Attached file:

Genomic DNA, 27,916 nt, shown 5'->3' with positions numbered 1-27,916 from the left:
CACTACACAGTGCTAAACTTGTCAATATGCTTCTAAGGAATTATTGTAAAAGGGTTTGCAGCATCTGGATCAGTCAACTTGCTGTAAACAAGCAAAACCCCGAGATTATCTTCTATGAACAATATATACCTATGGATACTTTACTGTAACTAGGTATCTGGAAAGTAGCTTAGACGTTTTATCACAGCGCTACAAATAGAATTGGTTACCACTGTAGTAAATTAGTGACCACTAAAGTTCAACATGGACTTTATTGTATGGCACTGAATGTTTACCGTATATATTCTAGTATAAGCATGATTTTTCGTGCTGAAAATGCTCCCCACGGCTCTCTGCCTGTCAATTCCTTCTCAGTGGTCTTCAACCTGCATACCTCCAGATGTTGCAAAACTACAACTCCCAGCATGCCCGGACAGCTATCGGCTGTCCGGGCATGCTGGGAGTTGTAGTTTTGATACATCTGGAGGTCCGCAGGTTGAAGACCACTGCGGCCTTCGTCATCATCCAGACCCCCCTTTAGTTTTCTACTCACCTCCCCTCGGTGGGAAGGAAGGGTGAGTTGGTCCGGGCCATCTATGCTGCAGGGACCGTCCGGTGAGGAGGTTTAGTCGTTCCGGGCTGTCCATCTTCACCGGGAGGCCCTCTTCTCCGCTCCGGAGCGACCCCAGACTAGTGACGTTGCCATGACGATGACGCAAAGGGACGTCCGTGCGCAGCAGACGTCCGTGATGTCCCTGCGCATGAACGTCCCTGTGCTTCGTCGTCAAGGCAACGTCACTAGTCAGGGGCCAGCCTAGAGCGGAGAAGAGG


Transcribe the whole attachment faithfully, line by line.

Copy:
Genomic DNA, 27,916 nt, shown 5'->3' with positions numbered 1-27,916 from the left:
CACTACACAGTGCTAAACTTGTCAATATGCTTCTAAGGAATTATTGTAAAAGGGTTTGCAGCATCTGGATCAGTCAACTTGCTGTAAACAAGCAAAACCCCGAGATTATCTTCTATGAACAATATATACCTATGGATACTTTACTGTAACTAGGTATCTGGAAAGTAGCTTAGACGTTTTATCACAGCGCTACAAATAGAATTGGTTACCACTGTAGTAAATTAGTGACCACTAAAGTTCAACATGGACTTTATTGTATGGCACTGAATGTTTACCGTATATATTCTAGTATAAGCATGATTTTTCGTGCTGAAAATGCTCCCCACGGCTCTCTGCCTGTCAATTCCTTCTCAGTGGTCTTCAACCTGCATACCTCCAGATGTTGCAAAACTACAACTCCCAGCATGCCCGGACAGCTATCGGCTGTCCGGGCATGCTGGGAGTTGTAGTTTTGATACATCTGGAGGTCCGCAGGTTGAAGACCACTGCGGCCTTCGTCATCATCCAGACCCCCCTTTAGTTTTCTACTCACCTCCCCTCGGTGGGAAGGAAGGGTGAGTTGGTCCGGGCCATCTATGCTGCAGGGACCGTCCGGTGAGGAGGTTTAGTCGTTCCGGGCTGTCCATCTTCACCGGGAGGCCCTCTTCTCCGCTCCGGAGCGACCCCAGACTAGTGACGTTGCCATGACGATGACGCAAAGGGACGTCCGTGCGCAGCAGACGTCCGTGATGTCCCTGCGCATGAACGTCCCTGTGCTTCGTCGTCAAGGCAACGTCACTAGTCAGGGGCCAGCCTAGAGCGGAGAAGAGG